There are tax consequences for both companies and directors relating to the issue of director’s loans. We will examine below some of the implications if a company facilitates loans to a director. A director’s loan comprises not just an actual loan, but can also include other payments made by the company for the personal benefit of a director such as personal expenses paid for on a company credit card. These amounts are usually posted to a director’s loan account (DLA).
When and if your company has to tell HMRC about a director’s loan, depends on when the loan is repaid. Any company loans to directors outstanding at the end of the company’s Corporation Tax accounting period, have to be disclosed in the accounts and on the company tax return. There is an additional Corporation Tax (CT) bill of 32.5% of the outstanding amount (prior to April 2016 this rate was 25%) where the DLA remains outstanding 9 months after the year end. There are also special rules to stop director’s repaying a loan and then taking a new loan out in quick succession (known as bed & breakfasting).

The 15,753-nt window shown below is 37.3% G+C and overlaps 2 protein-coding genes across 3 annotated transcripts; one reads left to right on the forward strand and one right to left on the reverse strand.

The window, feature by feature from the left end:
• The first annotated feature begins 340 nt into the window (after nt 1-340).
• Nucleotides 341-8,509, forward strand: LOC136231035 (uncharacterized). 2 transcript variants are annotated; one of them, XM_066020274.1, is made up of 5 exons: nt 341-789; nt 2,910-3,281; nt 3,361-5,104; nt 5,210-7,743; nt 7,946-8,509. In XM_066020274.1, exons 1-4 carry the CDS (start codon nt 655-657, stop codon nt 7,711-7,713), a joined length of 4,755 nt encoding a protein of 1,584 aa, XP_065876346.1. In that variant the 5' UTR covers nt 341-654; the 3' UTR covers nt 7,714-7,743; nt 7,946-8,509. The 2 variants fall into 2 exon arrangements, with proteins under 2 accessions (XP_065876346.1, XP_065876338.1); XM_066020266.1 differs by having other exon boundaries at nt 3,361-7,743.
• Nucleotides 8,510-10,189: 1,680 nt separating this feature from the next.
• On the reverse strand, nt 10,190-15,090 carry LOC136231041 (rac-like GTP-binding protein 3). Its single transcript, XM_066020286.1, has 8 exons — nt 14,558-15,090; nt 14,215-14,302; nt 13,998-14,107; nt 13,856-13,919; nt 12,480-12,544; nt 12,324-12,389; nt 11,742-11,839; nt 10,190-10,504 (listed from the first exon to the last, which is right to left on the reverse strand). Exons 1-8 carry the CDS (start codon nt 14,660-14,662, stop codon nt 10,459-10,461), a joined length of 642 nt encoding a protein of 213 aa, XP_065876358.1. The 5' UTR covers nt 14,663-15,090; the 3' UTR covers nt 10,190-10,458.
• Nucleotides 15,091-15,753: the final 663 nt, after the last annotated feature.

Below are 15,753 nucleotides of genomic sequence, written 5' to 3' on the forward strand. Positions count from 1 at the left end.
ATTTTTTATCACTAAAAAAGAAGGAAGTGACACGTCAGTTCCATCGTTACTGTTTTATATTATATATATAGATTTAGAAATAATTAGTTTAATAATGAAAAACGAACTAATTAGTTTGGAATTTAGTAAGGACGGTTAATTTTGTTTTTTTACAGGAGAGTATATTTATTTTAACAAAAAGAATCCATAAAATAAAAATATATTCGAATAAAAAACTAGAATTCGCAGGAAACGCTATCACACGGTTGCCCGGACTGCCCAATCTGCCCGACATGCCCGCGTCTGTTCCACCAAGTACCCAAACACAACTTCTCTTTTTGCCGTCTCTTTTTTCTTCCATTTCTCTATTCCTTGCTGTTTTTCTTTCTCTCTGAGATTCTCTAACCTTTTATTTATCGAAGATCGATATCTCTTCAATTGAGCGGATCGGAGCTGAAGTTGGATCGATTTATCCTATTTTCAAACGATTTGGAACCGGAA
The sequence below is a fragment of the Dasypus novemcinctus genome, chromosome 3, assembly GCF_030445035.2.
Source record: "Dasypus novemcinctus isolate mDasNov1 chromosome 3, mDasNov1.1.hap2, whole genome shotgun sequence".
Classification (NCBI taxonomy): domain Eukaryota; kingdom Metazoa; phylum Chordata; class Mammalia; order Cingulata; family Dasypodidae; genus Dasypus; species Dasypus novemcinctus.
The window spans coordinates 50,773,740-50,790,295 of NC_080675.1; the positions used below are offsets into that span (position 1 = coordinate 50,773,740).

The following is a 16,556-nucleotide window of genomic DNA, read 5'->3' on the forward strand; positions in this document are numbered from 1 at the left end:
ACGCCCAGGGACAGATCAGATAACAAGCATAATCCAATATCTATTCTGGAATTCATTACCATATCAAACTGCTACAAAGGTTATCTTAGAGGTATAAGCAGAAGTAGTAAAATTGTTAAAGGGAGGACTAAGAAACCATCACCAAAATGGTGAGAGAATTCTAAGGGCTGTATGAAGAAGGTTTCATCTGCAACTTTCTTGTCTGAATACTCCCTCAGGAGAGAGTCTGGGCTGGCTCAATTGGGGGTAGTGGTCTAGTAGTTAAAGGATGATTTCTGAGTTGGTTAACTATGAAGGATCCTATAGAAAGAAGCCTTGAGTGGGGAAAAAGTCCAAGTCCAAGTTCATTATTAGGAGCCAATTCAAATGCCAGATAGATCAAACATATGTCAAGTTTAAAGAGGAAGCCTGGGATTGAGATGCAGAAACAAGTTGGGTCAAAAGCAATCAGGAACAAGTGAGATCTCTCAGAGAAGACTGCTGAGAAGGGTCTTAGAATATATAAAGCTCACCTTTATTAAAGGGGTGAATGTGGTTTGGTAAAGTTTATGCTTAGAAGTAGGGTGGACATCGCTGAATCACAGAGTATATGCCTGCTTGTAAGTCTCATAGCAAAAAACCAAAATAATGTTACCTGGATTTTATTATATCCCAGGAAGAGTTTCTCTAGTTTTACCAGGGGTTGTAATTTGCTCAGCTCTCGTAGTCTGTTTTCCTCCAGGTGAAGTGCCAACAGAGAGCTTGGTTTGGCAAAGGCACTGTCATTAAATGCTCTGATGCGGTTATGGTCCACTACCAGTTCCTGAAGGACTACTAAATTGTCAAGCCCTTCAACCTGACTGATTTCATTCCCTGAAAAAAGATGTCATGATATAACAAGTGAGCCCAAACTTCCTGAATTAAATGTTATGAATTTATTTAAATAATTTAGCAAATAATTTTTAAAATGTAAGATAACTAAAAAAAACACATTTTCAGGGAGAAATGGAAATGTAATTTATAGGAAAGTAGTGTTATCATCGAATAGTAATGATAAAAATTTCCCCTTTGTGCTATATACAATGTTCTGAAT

In most cases this extra 32.5% (25% if the loan was made before 6 April 2016) CT is not a permanent loss of revenue for the company as a claim can be made to have this CT refunded when the loan is repaid, written off or released. However, any interest paid by the company is non-refundable. To be effective, the claim to have the tax refunded needs to be made within 4 years after the end of the year in which the Director’s loan was repaid.
If the loan exceeds £10,000 at any time in the year, then the company must treat the loan as a benefit in kind and deduct Class 1 National Insurance. There is no benefit in kind to pay, if the director pays a market rate of interest due on the loan.
Please call if you need advice regarding these issues for your company.